Sadly, the judges made their rulings in spite of obstruction from Justice Department lawyers, who behaved as though George W. Bush was still in power, and were severely criticized by a number of the judges. The reasons for this obstruction have never been adequately explained, but it has always seemed to me that senior officials were more interested in their own executive review (involving the Task Force’s slow and careful deliberations) than they were with the District Courts’ objective and authoritative findings.
This was a great shame, of course, because however much senior officials may have intended to clear up the shame of Guantánamo through their own review process, they actually proved overly sensitive to political maneuvering in a manner that did not affect the courts. In April, after bowing to pressure from the White House counsel, Greg Craig (the architect of the executive orders), President Obama accepted a court order to release the notorious memos issued in 2002 and 2005 by lawyers in the Justice Department’s Office of Legal Counsel, which purported to redefine torture, but caved in when critics savaged him for doing so.
Rapidly backpedaling, he refused another court order to release photos of the abuse of prisoners in U.S. custody in Afghanistan and Iraq, and followed up by quashing Craig’s plan to re-house a number of cleared Guantánamo prisoners on the U.S. mainland, who could not be repatriated because of fears that they would be tortured on their return. These men, the Uighurs, were Muslims from Xinjiang province, whose only enemy was the Chinese government, and their release into the U.S. had been ordered by a judge in October 2008, even though the Court of Appeals, supported by both the Bush administration and the incoming Obama administration, had stayed that ruling later in the month and overturned it in February 2009.
By refusing to act on the Uighurs’ behalf, Obama not only allowed opportunistic lawmakers to exploit his weakness (passing a law preventing any cleared prisoner being re-housed in the United States), but also made it difficult for America’s allies in Europe to take any of the dozens of cleared men — from Algeria, Libya, Syria, Tunisia and Uzbekistan, as well as China — when the United States had so blatantly refused to help clear up its own mess.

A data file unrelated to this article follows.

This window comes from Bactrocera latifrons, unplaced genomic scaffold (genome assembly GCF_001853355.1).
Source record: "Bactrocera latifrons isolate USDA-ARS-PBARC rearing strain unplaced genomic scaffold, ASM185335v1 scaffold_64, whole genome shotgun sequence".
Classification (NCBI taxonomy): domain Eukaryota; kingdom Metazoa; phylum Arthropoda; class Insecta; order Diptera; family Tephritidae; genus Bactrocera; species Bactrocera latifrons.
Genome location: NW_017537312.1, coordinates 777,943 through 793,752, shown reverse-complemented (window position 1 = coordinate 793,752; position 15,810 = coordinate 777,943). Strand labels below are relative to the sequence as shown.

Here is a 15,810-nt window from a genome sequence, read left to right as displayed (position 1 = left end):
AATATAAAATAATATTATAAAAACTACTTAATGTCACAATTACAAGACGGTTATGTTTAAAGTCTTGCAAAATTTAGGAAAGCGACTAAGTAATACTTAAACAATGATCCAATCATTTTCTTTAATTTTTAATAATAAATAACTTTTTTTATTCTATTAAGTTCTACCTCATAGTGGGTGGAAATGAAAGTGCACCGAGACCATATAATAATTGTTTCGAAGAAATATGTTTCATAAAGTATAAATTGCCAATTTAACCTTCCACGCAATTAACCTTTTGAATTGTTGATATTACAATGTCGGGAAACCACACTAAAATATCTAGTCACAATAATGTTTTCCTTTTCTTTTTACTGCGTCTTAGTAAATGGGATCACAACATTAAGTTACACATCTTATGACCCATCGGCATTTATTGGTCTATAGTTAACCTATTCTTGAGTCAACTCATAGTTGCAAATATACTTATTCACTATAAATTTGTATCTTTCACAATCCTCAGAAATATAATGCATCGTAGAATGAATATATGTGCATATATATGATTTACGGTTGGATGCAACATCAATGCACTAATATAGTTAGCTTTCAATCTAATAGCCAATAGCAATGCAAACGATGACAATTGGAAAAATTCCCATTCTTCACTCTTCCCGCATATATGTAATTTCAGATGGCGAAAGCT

Spiraling into compromises that betrayed the bold promises with which he had come into office, President Obama followed up by reinstating the military commissions (slightly re-jigged by Congress), as a second tier of justice to accompany federal court trials for some of the men accused of terrorism, and announcing that he would also hold others indefinitely without charge or trial. This, he said in a major national security speech in May, was because the men in question “cannot be prosecuted for past crimes, in some cases because evidence may be tainted, but who nonetheless pose a threat to the security of the United States.”
By choosing to accept “tainted” material — in other words, information that was obtained through torture — as a basis for signing up to the very policy of “indefinite detention” that had been established by George W. Bush, and that was forever associated with Guantánamo, Obama conceded the moral high ground that he had promised to regain, and, moreover, demonstrated that his justification for not prosecuting senior Bush administration officials for implementing torture was nothing more than a convenient pose.
Even before he took office, Obama explained, in response to calls to appoint a special prosecutor to investigate the Bush administration’s crimes, that “we need to look forward as opposed to looking backwards.” By May, therefore, he appeared to overlook the fact that, by seeking to use the torture of prisoners at Guantánamo as a reason to hold them indefinitely, he was resolutely looking back, but was choosing to side with Bush and Cheney rather than remaining dedicated to the thorough repudiation of their policies.
From then, it was all downhill. Having refused to challenge his critics head-on, Obama narrowly avoided a vote by lawmakers in October preventing any prisoner being moved to the U.S. mainland (even those facing trials), and also met resistance when he sought funds to move prisoners to the Thomson Correctional Center in Illinois.
The final climb-down took place just two weeks ago, when, having finally found the courage to release six cleared Yemenis, Obama faced an onslaught of largely misplaced criticism following claims that Omar Farouk Abdulmutallab, the failed Christmas plane bomber, had connections with an al-Qaeda-inspired group in Yemen. Ironically, this group apparently contained two Saudi prisoners who had been released from Guantánamo by George W. Bush — against the advice of the intelligence services — but instead of playing on this, Obama caved in again, suspending the release of any more cleared Yemenis for an unspecified amount of time, and casting a dark shadow over the deadline for the closure of Guantánamo this Friday, which will be marked not with international praise, but with fears that this vile blot on America’s reputation will still be open a year from now.